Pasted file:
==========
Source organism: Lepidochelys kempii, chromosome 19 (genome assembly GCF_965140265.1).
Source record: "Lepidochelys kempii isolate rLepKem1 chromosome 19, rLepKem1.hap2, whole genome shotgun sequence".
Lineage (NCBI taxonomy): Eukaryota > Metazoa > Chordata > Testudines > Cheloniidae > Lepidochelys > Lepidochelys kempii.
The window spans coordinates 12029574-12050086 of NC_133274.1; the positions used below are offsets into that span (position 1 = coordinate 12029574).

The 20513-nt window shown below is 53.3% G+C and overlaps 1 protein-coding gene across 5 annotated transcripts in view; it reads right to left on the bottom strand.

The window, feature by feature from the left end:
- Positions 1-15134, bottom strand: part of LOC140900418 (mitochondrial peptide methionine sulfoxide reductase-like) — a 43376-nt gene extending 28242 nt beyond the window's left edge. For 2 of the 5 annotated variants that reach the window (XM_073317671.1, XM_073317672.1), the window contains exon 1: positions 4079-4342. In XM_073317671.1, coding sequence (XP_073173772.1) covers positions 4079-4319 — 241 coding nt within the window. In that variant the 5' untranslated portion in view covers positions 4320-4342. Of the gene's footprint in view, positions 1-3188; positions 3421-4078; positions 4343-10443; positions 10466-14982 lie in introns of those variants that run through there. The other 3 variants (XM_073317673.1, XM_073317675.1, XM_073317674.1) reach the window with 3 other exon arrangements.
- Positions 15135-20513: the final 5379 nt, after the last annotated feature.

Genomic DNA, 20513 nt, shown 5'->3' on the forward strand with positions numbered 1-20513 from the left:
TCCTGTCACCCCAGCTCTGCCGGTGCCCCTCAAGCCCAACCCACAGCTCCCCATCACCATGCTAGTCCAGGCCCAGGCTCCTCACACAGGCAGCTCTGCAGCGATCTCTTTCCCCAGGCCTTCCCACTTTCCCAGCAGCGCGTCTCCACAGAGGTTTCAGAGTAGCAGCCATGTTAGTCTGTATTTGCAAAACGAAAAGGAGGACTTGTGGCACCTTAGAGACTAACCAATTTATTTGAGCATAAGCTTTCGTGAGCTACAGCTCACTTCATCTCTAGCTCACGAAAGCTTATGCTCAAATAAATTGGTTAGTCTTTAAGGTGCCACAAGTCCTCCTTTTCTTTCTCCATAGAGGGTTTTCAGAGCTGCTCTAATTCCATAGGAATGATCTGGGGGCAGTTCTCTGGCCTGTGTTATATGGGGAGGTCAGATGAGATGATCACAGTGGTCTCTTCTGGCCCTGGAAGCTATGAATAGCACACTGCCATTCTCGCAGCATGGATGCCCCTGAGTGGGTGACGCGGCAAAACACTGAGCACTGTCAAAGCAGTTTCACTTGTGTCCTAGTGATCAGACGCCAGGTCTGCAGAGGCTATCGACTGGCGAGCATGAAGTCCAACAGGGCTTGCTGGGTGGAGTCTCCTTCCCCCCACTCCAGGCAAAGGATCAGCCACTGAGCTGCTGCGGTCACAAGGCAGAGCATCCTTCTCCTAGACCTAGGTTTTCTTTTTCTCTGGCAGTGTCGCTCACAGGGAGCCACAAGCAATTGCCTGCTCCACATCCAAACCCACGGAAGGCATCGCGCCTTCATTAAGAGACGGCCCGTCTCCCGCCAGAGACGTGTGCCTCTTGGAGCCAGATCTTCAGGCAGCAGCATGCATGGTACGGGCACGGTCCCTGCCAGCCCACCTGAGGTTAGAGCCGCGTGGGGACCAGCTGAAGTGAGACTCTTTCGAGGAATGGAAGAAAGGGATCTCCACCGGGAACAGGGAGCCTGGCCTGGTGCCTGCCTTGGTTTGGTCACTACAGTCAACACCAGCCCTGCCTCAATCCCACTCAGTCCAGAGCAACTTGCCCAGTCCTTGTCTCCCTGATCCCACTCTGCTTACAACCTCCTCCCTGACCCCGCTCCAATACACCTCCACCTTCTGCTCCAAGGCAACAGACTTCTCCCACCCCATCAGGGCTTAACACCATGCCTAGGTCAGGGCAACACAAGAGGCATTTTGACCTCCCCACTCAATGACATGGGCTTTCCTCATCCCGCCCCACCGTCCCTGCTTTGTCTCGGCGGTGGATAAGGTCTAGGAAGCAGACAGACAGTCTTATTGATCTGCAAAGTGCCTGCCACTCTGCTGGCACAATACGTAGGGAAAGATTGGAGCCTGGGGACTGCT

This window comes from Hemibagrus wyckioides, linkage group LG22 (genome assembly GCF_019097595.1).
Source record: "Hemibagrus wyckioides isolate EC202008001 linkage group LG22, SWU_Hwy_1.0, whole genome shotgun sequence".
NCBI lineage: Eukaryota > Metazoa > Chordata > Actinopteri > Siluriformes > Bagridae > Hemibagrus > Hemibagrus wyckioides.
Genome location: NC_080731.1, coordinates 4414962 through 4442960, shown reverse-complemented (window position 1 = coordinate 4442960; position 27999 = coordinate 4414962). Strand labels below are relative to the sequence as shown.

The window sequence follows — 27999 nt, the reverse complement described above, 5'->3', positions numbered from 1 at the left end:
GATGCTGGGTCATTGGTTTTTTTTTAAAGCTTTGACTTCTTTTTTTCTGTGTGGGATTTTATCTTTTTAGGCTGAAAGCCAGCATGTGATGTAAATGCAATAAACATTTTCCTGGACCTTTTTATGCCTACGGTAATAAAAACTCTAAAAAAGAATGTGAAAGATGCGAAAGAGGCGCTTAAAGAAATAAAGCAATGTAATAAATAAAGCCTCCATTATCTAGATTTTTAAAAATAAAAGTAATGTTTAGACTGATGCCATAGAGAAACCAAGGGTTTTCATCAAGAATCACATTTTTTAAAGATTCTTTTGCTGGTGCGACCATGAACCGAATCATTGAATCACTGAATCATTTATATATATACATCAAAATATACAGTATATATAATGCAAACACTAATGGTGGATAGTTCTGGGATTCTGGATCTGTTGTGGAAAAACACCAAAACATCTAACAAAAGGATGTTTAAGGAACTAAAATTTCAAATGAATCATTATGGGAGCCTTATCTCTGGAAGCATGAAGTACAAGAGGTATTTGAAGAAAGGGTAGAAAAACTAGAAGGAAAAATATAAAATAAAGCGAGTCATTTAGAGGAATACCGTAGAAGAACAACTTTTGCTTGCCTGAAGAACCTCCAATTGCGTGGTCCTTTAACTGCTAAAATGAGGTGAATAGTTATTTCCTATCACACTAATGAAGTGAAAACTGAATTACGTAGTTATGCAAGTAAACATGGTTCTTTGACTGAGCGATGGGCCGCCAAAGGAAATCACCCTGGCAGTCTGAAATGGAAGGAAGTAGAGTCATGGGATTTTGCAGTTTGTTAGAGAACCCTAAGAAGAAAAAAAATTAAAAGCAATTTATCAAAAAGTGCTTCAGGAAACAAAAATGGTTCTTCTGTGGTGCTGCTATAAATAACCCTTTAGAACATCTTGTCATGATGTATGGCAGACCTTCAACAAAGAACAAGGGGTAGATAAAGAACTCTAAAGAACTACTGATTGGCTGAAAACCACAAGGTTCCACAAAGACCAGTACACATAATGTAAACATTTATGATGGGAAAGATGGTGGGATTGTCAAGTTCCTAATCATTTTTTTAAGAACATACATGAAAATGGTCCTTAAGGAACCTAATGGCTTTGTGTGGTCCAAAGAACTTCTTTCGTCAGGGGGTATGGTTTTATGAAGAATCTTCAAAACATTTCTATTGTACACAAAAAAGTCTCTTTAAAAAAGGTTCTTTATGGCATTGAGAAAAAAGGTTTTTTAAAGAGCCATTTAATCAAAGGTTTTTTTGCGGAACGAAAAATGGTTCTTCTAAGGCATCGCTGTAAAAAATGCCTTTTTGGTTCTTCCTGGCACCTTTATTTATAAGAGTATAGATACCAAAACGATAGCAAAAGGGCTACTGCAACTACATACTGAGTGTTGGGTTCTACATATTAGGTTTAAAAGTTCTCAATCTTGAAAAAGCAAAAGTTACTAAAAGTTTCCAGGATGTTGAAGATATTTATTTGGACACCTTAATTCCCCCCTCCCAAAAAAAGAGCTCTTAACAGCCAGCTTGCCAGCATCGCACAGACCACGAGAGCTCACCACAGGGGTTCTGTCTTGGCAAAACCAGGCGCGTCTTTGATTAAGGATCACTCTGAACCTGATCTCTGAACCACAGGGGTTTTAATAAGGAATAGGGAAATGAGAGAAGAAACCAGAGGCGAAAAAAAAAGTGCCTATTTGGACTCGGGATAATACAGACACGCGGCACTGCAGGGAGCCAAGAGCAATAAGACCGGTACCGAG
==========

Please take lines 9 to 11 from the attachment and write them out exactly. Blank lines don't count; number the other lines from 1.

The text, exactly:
Genomic DNA, 20513 nt, shown 5'->3' on the forward strand with positions numbered 1-20513 from the left:
TCCTGTCACCCCAGCTCTGCCGGTGCCCCTCAAGCCCAACCCACAGCTCCCCATCACCATGCTAGTCCAGGCCCAGGCTCCTCACACAGGCAGCTCTGCAGCGATCTCTTTCCCCAGGCCTTCCCACTTTCCCAGCAGCGCGTCTCCACAGAGGTTTCAGAGTAGCAGCCATGTTAGTCTGTATTTGCAAAACGAAAAGGAGGACTTGTGGCACCTTAGAGACTAACCAATTTATTTGAGCATAAGCTTTCGTGAGCTACAGCTCACTTCATCTCTAGCTCACGAAAGCTTATGCTCAAATAAATTGGTTAGTCTTTAAGGTGCCACAAGTCCTCCTTTTCTTTCTCCATAGAGGGTTTTCAGAGCTGCTCTAATTCCATAGGAATGATCTGGGGGCAGTTCTCTGGCCTGTGTTATATGGGGAGGTCAGATGAGATGATCACAGTGGTCTCTTCTGGCCCTGGAAGCTATGAATAGCACACTGCCATTCTCGCAGCATGGATGCCCCTGAGTGGGTGACGCGGCAAAACACTGAGCACTGTCAAAGCAGTTTCACTTGTGTCCTAGTGATCAGACGCCAGGTCTGCAGAGGCTATCGACTGGCGAGCATGAAGTCCAACAGGGCTTGCTGGGTGGAGTCTCCTTCCCCCCACTCCAGGCAAAGGATCAGCCACTGAGCTGCTGCGGTCACAAGGCAGAGCATCCTTCTCCTAGACCTAGGTTTTCTTTTTCTCTGGCAGTGTCGCTCACAGGGAGCCACAAGCAATTGCCTGCTCCACATCCAAACCCACGGAAGGCATCGCGCCTTCATTAAGAGACGGCCCGTCTCCCGCCAGAGACGTGTGCCTCTTGGAGCCAGATCTTCAGGCAGCAGCATGCATGGTACGGGCACGGTCCCTGCCAGCCCACCTGAGGTTAGAGCCGCGTGGGGACCAGCTGAAGTGAGACTCTTTCGAGGAATGGAAGAAAGGGATCTCCACCGGGAACAGGGAGCCTGGCCTGGTGCCTGCCTTGGTTTGGTCACTACAGTCAACACCAGCCCTGCCTCAATCCCACTCAGTCCAGAGCAACTTGCCCAGTCCTTGTCTCCCTGATCCCACTCTGCTTACAACCTCCTCCCTGACCCCGCTCCAATACACCTCCACCTTCTGCTCCAAGGCAACAGACTTCTCCCACCCCATCAGGGCTTAACACCATGCCTAGGTCAGGGCAACACAAGAGGCATTTTGACCTCCCCACTCAATGACATGGGCTTTCCTCATCCCGCCCCACCGTCCCTGCTTTGTCTCGGCGGTGGATAAGGTCTAGGAAGCAGACAGACAGTCTTATTGATCTGCAAAGTGCCTGCCACTCTGCTGGCACAATACGTAGGGAAAGATTGGAGCCTGGGGACTGCT

This window comes from Hemibagrus wyckioides, linkage group LG22 (genome assembly GCF_019097595.1).